Why a bath before bed is always a good idea
Posted by PR Neom
With the majority of us now spending our days (and night’s) at home, it may be that you’ve been struggling to sleep or switch off lately at bedtime, so we wanted to talk about the small steps (and easy things) we can do to help. And one is getting acquainted with having a bath before bed, and making it a ‘THING’, to help ease muscles, encourage you to unwind and force you into a more relaxed state of mind (put your phone away and stop reading the news during this time). What you might not know is that there is now scientific evidence to show that immersing yourself in warm water really can play a part in sending you off to slumber.
Last summer, sleep researcher and doctoral candidate Shahab Haghayegh at the University of Texas reviewed more than 5000 studies related to bathing and sleep and managed to pinpoint the optimal timing and temperature to have a bath to encourage sleep. The results found that bathing in water between 40° and 42° for as little as 10 minutes improved sleep efficacy – ie no tossing and turning or taking an age to drift off. As for when to take this magic bath? Between one and two hours before you slip in between the sheets is optimum with the research showing that participants fell asleep 36% quicker than usual too.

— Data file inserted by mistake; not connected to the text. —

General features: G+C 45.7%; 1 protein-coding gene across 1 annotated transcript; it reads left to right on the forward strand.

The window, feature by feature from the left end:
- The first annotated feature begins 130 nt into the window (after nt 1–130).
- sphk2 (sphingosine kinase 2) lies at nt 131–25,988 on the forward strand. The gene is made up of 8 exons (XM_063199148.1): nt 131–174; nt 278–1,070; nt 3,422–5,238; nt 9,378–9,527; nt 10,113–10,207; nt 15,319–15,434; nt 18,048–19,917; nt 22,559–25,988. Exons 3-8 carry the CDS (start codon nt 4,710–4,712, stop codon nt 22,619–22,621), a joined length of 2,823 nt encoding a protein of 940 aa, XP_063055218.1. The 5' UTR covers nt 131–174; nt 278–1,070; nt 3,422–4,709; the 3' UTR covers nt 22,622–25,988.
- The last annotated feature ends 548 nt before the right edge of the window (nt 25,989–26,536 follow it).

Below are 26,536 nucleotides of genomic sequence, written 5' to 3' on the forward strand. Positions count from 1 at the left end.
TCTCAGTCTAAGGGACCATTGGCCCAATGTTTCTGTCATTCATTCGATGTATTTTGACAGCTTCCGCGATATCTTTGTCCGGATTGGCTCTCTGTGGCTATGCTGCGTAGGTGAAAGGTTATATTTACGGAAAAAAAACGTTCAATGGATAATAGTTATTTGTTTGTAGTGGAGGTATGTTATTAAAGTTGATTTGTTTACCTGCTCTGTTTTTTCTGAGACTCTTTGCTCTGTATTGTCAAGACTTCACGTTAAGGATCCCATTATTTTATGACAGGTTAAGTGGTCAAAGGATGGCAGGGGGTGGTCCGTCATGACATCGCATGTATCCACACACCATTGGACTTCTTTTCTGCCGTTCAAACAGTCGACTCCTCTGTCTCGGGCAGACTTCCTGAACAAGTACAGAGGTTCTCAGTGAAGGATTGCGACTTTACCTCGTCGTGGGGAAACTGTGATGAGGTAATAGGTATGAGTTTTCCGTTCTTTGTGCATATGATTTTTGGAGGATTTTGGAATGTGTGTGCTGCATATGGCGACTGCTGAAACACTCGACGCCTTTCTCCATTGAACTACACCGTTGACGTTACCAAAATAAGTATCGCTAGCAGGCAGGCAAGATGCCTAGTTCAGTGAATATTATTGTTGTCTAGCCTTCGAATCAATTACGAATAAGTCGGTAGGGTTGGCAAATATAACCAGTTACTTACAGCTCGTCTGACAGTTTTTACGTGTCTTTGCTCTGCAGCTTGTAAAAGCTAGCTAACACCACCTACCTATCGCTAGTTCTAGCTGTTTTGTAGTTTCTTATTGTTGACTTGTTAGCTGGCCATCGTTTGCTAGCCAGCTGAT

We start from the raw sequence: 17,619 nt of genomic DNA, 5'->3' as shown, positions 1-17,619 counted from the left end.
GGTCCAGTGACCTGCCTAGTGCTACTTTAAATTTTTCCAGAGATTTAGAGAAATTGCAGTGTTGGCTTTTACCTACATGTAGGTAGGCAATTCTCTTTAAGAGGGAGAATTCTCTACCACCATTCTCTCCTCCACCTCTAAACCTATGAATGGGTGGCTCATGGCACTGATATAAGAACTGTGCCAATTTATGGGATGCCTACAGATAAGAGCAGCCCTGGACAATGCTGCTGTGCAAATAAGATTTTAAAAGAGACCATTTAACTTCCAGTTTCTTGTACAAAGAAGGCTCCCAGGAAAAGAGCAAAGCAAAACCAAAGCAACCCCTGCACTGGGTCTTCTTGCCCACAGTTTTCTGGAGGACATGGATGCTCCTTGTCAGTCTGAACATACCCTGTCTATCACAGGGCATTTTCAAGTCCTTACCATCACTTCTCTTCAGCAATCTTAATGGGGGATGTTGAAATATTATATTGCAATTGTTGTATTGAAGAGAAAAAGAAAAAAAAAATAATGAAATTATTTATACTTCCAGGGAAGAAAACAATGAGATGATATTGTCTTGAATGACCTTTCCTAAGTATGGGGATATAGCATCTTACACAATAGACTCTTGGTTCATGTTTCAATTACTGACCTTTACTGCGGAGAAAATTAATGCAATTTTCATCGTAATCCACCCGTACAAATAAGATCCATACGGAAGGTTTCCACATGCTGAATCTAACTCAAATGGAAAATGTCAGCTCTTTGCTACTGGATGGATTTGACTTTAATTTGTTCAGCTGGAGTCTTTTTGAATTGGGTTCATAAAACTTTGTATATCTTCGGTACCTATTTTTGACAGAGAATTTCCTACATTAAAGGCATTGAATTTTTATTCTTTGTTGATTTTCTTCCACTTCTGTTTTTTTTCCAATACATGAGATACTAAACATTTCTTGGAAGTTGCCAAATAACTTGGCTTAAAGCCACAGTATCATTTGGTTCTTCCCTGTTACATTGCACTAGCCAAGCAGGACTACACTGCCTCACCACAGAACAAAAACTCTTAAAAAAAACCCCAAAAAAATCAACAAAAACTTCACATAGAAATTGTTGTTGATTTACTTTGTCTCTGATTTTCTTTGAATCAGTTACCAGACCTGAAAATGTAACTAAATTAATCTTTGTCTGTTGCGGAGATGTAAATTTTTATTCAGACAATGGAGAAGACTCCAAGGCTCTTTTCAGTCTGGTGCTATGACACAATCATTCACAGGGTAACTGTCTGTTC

What’s the secret?
Our body temperature is rarely in a constant state and fluctuates between morning and afternoon, day and night. It’s higher in the morning and evening and at its lowest during the day and in order to get a good night’s kip it’s essential it does drop. While having a warm bath might sound counterproductive what actually happens is that when you’re immersed in the heat, the body gets warmer and in doing so brings a large amount of blood to the surface. When you get out, the excess heat is released into the atmosphere, cooling you down and triggering your body temperature to drop. This then gives a cue to your circadian rhythm (the internal body clock that controls your sleep/wake cycle) that it’s time to snooze. Clever right? Plus, a warm bath also signals the pineal gland in our brain to produce melatonin – the sleep hormone – which also aids a smoother sleep pattern.
It works the other way too – so your body temperature is at its lowest early morning at which point it begins to rise again prepping your body to rise and shine. That’s why some people opt for a cold shower first thing as working in the opposite way to a hot bath, the sudden freeze activates your nervous system and nudges your circadian rhythm into ‘go go go’ mode. Essentially you’re acting as a timekeeper for your own body – winding it up and slowing it down when you need to.
Boost your bath time
Warm water alone is enough to fill your bath with but add some essential oils like lavender, ylang ylang or chamomile and as well as the physical wins, the sensory side of things will give your mind the chance to slow down and re-set ready for sleep too. As more of us are spending our evenings at home, we recommend trying to turn the simplest of things into something that bit better to make them work harder in our wellbeing favour.